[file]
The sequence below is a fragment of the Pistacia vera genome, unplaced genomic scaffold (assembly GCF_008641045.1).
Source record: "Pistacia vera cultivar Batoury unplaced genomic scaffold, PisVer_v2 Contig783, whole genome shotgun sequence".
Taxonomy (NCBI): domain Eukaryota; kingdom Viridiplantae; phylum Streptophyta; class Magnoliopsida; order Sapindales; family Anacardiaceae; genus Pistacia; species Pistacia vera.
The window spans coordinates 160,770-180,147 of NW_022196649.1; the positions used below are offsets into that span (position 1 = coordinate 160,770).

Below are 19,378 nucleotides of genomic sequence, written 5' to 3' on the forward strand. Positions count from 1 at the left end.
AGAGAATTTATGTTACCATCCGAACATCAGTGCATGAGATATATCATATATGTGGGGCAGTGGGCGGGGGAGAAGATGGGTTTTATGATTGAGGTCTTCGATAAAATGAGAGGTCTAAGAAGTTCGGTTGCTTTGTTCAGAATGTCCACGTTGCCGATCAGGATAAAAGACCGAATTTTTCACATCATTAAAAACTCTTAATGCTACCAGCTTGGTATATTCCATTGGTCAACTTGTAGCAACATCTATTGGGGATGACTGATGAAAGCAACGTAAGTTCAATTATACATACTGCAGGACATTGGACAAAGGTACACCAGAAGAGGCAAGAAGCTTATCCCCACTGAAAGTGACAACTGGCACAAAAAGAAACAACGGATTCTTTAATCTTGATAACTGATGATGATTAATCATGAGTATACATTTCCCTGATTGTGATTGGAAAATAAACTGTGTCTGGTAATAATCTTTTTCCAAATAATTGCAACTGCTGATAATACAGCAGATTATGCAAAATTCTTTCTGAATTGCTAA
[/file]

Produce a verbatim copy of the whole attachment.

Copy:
The sequence below is a fragment of the Pistacia vera genome, unplaced genomic scaffold (assembly GCF_008641045.1).
Source record: "Pistacia vera cultivar Batoury unplaced genomic scaffold, PisVer_v2 Contig783, whole genome shotgun sequence".
Taxonomy (NCBI): domain Eukaryota; kingdom Viridiplantae; phylum Streptophyta; class Magnoliopsida; order Sapindales; family Anacardiaceae; genus Pistacia; species Pistacia vera.
The window spans coordinates 160,770-180,147 of NW_022196649.1; the positions used below are offsets into that span (position 1 = coordinate 160,770).

Below are 19,378 nucleotides of genomic sequence, written 5' to 3' on the forward strand. Positions count from 1 at the left end.
AGAGAATTTATGTTACCATCCGAACATCAGTGCATGAGATATATCATATATGTGGGGCAGTGGGCGGGGGAGAAGATGGGTTTTATGATTGAGGTCTTCGATAAAATGAGAGGTCTAAGAAGTTCGGTTGCTTTGTTCAGAATGTCCACGTTGCCGATCAGGATAAAAGACCGAATTTTTCACATCATTAAAAACTCTTAATGCTACCAGCTTGGTATATTCCATTGGTCAACTTGTAGCAACATCTATTGGGGATGACTGATGAAAGCAACGTAAGTTCAATTATACATACTGCAGGACATTGGACAAAGGTACACCAGAAGAGGCAAGAAGCTTATCCCCACTGAAAGTGACAACTGGCACAAAAAGAAACAACGGATTCTTTAATCTTGATAACTGATGATGATTAATCATGAGTATACATTTCCCTGATTGTGATTGGAAAATAAACTGTGTCTGGTAATAATCTTTTTCCAAATAATTGCAACTGCTGATAATACAGCAGATTATGCAAAATTCTTTCTGAATTGCTAA